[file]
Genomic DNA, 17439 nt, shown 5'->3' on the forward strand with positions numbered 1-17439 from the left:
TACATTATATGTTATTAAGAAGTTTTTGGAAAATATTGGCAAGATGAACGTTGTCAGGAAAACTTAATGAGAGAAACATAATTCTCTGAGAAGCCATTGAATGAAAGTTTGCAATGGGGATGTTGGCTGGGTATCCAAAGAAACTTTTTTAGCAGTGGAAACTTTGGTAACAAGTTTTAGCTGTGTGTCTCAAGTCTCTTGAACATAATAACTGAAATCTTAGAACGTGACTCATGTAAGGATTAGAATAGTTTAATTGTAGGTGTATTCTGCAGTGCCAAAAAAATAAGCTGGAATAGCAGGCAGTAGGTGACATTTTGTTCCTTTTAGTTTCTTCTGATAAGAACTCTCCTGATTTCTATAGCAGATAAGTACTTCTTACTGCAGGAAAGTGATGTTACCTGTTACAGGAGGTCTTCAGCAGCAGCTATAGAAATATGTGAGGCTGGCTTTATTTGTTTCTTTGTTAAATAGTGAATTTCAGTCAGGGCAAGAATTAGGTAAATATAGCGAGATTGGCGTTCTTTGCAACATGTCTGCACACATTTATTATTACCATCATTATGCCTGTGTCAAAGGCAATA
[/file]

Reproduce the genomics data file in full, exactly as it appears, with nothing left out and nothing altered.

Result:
Genomic DNA, 17439 nt, shown 5'->3' on the forward strand with positions numbered 1-17439 from the left:
TACATTATATGTTATTAAGAAGTTTTTGGAAAATATTGGCAAGATGAACGTTGTCAGGAAAACTTAATGAGAGAAACATAATTCTCTGAGAAGCCATTGAATGAAAGTTTGCAATGGGGATGTTGGCTGGGTATCCAAAGAAACTTTTTTAGCAGTGGAAACTTTGGTAACAAGTTTTAGCTGTGTGTCTCAAGTCTCTTGAACATAATAACTGAAATCTTAGAACGTGACTCATGTAAGGATTAGAATAGTTTAATTGTAGGTGTATTCTGCAGTGCCAAAAAAATAAGCTGGAATAGCAGGCAGTAGGTGACATTTTGTTCCTTTTAGTTTCTTCTGATAAGAACTCTCCTGATTTCTATAGCAGATAAGTACTTCTTACTGCAGGAAAGTGATGTTACCTGTTACAGGAGGTCTTCAGCAGCAGCTATAGAAATATGTGAGGCTGGCTTTATTTGTTTCTTTGTTAAATAGTGAATTTCAGTCAGGGCAAGAATTAGGTAAATATAGCGAGATTGGCGTTCTTTGCAACATGTCTGCACACATTTATTATTACCATCATTATGCCTGTGTCAAAGGCAATA